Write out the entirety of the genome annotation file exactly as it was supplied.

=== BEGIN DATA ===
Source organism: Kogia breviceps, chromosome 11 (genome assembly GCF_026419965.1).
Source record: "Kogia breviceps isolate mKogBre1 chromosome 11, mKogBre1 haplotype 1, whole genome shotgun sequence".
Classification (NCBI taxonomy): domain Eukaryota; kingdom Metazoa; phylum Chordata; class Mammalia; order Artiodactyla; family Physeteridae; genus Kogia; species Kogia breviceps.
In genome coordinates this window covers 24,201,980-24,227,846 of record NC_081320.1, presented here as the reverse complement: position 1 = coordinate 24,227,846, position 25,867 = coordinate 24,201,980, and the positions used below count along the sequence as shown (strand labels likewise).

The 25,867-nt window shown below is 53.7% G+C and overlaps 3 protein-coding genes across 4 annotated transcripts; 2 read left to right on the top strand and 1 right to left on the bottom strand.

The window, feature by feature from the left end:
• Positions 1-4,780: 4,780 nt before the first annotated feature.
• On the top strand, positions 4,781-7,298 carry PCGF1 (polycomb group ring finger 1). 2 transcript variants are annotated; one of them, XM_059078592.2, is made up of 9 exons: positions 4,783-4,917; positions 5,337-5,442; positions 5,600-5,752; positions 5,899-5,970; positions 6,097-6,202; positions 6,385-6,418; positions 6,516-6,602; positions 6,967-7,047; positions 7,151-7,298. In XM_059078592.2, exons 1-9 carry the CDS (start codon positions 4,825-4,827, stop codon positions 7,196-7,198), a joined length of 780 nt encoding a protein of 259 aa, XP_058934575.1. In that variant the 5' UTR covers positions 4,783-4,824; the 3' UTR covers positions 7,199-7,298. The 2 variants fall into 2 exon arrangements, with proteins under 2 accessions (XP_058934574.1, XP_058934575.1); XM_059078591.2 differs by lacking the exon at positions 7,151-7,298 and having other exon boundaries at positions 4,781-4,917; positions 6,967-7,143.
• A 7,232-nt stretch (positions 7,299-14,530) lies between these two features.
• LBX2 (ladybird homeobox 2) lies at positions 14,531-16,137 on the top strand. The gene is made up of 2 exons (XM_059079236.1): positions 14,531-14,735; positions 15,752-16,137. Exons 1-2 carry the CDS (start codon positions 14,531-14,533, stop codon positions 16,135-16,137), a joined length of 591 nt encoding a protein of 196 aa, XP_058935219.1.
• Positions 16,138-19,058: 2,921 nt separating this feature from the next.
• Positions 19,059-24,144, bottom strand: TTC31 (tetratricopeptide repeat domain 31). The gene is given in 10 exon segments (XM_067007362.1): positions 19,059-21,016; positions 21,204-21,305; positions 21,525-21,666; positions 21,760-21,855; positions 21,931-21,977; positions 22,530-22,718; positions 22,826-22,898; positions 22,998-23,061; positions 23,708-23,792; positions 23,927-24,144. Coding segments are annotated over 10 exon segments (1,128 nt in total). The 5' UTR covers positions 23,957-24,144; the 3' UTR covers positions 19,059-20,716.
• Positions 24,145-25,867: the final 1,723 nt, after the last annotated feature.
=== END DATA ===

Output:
Source organism: Kogia breviceps, chromosome 11 (genome assembly GCF_026419965.1).
Source record: "Kogia breviceps isolate mKogBre1 chromosome 11, mKogBre1 haplotype 1, whole genome shotgun sequence".
Classification (NCBI taxonomy): domain Eukaryota; kingdom Metazoa; phylum Chordata; class Mammalia; order Artiodactyla; family Physeteridae; genus Kogia; species Kogia breviceps.
In genome coordinates this window covers 24,201,980-24,227,846 of record NC_081320.1, presented here as the reverse complement: position 1 = coordinate 24,227,846, position 25,867 = coordinate 24,201,980, and the positions used below count along the sequence as shown (strand labels likewise).

The 25,867-nt window shown below is 53.7% G+C and overlaps 3 protein-coding genes across 4 annotated transcripts; 2 read left to right on the top strand and 1 right to left on the bottom strand.

The window, feature by feature from the left end:
• Positions 1-4,780: 4,780 nt before the first annotated feature.
• On the top strand, positions 4,781-7,298 carry PCGF1 (polycomb group ring finger 1). 2 transcript variants are annotated; one of them, XM_059078592.2, is made up of 9 exons: positions 4,783-4,917; positions 5,337-5,442; positions 5,600-5,752; positions 5,899-5,970; positions 6,097-6,202; positions 6,385-6,418; positions 6,516-6,602; positions 6,967-7,047; positions 7,151-7,298. In XM_059078592.2, exons 1-9 carry the CDS (start codon positions 4,825-4,827, stop codon positions 7,196-7,198), a joined length of 780 nt encoding a protein of 259 aa, XP_058934575.1. In that variant the 5' UTR covers positions 4,783-4,824; the 3' UTR covers positions 7,199-7,298. The 2 variants fall into 2 exon arrangements, with proteins under 2 accessions (XP_058934574.1, XP_058934575.1); XM_059078591.2 differs by lacking the exon at positions 7,151-7,298 and having other exon boundaries at positions 4,781-4,917; positions 6,967-7,143.
• A 7,232-nt stretch (positions 7,299-14,530) lies between these two features.
• LBX2 (ladybird homeobox 2) lies at positions 14,531-16,137 on the top strand. The gene is made up of 2 exons (XM_059079236.1): positions 14,531-14,735; positions 15,752-16,137. Exons 1-2 carry the CDS (start codon positions 14,531-14,533, stop codon positions 16,135-16,137), a joined length of 591 nt encoding a protein of 196 aa, XP_058935219.1.
• Positions 16,138-19,058: 2,921 nt separating this feature from the next.
• Positions 19,059-24,144, bottom strand: TTC31 (tetratricopeptide repeat domain 31). The gene is given in 10 exon segments (XM_067007362.1): positions 19,059-21,016; positions 21,204-21,305; positions 21,525-21,666; positions 21,760-21,855; positions 21,931-21,977; positions 22,530-22,718; positions 22,826-22,898; positions 22,998-23,061; positions 23,708-23,792; positions 23,927-24,144. Coding segments are annotated over 10 exon segments (1,128 nt in total). The 5' UTR covers positions 23,957-24,144; the 3' UTR covers positions 19,059-20,716.
• Positions 24,145-25,867: the final 1,723 nt, after the last annotated feature.